|Additional Information:||© 2009 American Astronomical Society. Print publication: Issue 2 (2009 September 10); received 2009 May 1; accepted for publication 2009 July 15; published 2009 August 19. The authors wish to acknowledge the very significant cultural role and reverence that the summit of Mauna Kea has always had within the indigenous Hawaiian community.We are most fortunate to have the opportunity to conduct observations from this mountain. The HET is named in honor of its principal benefactors, William P. Hobby and Robert E. Eberly. We thank Xavier Prochaska for his work on developing the HIRES data reduction pipeline and answering all of our extensive questions about it. We also thank the anonymous referee for constructive suggestions and acknowledge helpful conversations with Chris Burns, Mark Phillips, Doug Leonard, and Juna Kollmeier. Some calculations described in this paper were performed with version 07.02 of Cloudy, last described by Ferland et al. (1998). This research has made use of NASA’s Astrophysics Data System Bibliographic Services and the NASA/IPAC Extragalactic Database (NED), which is operated by the Jet Propulsion Laboratory, California Institute of Technology, under contract with the National Aeronautics and Space Administration. J.D.S. acknowledges the support of a Millikan Fellowship provided by Caltech and a Vera Rubin Fellowship from the Carnegie Institution of Washington. A.G. acknowledges support by the Israeli Science Foundation; an EU Seventh Framework Programme Marie Curie IRG fellowship; the Ministry of Science, Culture & Sport, Israel and the Ministry of Research, France; and the Benoziyo Center for Astrophysics, UKWeizmann fund, a research grant from the Peter and Patricia Gruber Awards, and the William Z. and Eda Bess Novick New Scientists Fund at the Weizmann Institute. R.Q. and J.C.W. are supported in part by NSF grant AST–0707769. A.V.F.’s supernova group at U.C. Berkeley is supported by NSF grant AST–0607485, US Department of Energy grant DE-FG02- 08ER41563, and the TABASGO Foundation. KAIT and its ongoing operation were made possible by donations from Sun Microsystems, Inc., the Hewlett-Packard Company, AutoScope Corporation, Lick Observatory, the NSF, the University of California, the Sylvia & Jim Katzman Foundation, and the TABASGO Foundation. Supernova research at the Harvard College Observatory is supported in part by the NSF through AST– 0606772. Facilities: Keck:I (HIRES)|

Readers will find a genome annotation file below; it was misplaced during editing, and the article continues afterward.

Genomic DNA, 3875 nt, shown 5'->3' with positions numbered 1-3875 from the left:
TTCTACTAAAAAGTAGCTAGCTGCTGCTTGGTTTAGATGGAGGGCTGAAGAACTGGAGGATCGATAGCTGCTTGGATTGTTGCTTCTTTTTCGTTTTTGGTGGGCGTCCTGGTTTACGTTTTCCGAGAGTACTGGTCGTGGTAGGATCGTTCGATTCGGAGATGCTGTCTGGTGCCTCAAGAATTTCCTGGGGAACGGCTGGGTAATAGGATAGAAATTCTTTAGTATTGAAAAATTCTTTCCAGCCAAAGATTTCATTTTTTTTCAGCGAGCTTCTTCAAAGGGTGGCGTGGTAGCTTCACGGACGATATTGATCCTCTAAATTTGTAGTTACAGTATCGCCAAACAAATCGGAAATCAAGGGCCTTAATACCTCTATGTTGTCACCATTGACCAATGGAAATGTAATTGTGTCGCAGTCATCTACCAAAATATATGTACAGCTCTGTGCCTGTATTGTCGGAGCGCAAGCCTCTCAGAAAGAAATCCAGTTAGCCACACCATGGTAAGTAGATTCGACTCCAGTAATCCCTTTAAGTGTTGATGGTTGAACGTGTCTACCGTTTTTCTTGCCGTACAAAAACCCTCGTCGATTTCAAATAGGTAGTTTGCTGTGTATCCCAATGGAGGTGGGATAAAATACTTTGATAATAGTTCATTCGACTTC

|Subject Keywords:||circumstellar matter; supernovae: general; supernovae: individual (SN 1999cl, SN 2006X, SN 2007le)|
|Official Citation:||Variable Sodium Absorption in a Low-extinction Type Ia Supernova Joshua D. Simon, Avishay Gal-Yam, Orly Gnat, Robert M. Quimby, Mohan Ganeshalingam, Jeffrey M. Silverman, Stephane Blondin, Weidong Li, Alexei V. Filippenko, J. Craig Wheeler, Robert P. Kirshner, Ferdinando Patat, Peter Nugent, Ryan J. Foley, Steven S. Vogt, R. Paul Butler, Kathryn M. G. Peek, Erik Rosolowsky, Gregory J. Herczeg, Daniel N. Sauer, and Paolo A. Mazzali 2009 ApJ 702 1157-1170 doi: 10.1088/0004-637X/702/2/1157|
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|Deposited By:||Jason Perez|
|Deposited On:||15 Sep 2009 17:26|
|Last Modified:||26 Dec 2012 11:22|